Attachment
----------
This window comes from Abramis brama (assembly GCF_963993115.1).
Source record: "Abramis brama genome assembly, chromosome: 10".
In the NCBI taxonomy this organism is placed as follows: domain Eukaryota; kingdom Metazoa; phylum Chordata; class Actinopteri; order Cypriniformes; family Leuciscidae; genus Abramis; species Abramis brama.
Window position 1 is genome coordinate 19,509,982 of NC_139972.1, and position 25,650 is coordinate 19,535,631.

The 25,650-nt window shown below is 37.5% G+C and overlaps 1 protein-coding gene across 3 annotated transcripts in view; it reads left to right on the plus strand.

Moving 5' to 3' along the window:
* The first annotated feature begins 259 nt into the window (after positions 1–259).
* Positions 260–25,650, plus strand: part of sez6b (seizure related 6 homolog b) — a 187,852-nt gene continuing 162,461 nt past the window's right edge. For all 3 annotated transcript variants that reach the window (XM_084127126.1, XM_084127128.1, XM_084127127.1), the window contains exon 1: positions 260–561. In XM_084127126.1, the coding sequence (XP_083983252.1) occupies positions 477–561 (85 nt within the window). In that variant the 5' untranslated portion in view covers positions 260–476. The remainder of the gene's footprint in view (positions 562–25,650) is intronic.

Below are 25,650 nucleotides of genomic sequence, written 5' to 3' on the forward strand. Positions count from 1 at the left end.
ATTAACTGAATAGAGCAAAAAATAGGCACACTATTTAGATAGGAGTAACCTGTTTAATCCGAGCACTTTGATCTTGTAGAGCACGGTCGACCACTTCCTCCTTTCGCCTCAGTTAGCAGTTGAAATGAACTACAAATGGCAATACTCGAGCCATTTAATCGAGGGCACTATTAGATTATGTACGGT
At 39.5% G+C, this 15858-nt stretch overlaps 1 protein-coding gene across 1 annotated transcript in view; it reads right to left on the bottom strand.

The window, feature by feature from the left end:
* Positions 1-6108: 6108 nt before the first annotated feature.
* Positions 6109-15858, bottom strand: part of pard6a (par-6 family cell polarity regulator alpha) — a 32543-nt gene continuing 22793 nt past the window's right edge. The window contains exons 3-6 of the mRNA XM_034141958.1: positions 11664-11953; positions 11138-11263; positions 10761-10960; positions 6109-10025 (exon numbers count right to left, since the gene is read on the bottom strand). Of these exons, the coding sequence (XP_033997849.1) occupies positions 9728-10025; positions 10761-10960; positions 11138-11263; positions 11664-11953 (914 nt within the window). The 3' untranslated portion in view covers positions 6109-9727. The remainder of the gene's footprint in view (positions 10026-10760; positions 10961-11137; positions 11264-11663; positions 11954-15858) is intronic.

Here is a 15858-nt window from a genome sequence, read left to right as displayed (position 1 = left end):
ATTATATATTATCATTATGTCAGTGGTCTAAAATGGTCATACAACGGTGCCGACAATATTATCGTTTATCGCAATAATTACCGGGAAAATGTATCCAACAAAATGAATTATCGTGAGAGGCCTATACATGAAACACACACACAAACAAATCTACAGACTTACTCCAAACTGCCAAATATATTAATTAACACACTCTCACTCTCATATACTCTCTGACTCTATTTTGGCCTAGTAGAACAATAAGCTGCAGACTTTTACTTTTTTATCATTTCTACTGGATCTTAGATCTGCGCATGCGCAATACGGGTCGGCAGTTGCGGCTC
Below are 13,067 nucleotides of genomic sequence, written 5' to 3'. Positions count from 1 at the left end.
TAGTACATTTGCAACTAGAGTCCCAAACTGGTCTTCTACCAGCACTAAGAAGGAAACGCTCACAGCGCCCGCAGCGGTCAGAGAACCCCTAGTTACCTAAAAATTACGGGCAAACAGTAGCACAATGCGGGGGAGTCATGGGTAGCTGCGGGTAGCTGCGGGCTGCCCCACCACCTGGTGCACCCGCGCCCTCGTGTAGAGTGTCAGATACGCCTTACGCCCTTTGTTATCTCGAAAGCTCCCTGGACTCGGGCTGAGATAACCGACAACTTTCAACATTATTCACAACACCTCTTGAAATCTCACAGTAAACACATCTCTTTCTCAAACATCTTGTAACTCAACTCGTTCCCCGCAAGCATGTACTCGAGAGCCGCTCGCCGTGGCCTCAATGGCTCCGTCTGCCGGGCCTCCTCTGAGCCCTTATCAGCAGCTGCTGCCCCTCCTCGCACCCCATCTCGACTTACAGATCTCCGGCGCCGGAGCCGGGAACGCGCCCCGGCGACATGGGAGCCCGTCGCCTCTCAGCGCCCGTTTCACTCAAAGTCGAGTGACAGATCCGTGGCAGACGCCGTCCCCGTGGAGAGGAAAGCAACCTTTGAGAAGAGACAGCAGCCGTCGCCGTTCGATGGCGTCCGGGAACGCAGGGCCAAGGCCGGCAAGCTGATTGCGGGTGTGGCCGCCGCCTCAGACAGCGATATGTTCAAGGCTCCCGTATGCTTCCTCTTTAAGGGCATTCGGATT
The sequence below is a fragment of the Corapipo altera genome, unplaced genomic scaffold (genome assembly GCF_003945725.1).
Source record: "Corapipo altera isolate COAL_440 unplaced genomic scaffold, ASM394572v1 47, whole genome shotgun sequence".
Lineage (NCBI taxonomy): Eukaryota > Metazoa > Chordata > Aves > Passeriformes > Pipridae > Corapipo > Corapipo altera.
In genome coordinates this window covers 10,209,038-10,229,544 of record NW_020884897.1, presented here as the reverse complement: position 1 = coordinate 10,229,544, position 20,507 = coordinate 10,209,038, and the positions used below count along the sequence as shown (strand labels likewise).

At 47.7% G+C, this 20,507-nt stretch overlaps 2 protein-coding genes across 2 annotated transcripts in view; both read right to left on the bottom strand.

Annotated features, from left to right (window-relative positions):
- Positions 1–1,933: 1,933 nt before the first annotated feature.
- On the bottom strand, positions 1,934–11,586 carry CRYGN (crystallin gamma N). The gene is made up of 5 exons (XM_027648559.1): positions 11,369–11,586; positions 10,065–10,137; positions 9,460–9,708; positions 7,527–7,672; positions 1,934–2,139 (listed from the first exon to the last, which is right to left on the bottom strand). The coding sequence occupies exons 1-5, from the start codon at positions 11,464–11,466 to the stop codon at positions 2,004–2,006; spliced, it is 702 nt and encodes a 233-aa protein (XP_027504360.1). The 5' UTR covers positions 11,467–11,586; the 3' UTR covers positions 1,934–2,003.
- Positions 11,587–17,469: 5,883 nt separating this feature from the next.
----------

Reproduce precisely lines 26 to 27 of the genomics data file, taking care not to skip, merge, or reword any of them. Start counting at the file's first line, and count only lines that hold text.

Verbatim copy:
- On the bottom strand, positions 1,934–11,586 carry CRYGN (crystallin gamma N). The gene is made up of 5 exons (XM_027648559.1): positions 11,369–11,586; positions 10,065–10,137; positions 9,460–9,708; positions 7,527–7,672; positions 1,934–2,139 (listed from the first exon to the last, which is right to left on the bottom strand). The coding sequence occupies exons 1-5, from the start codon at positions 11,464–11,466 to the stop codon at positions 2,004–2,006; spliced, it is 702 nt and encodes a 233-aa protein (XP_027504360.1). The 5' UTR covers positions 11,467–11,586; the 3' UTR covers positions 1,934–2,003.
- Positions 11,587–17,469: 5,883 nt separating this feature from the next.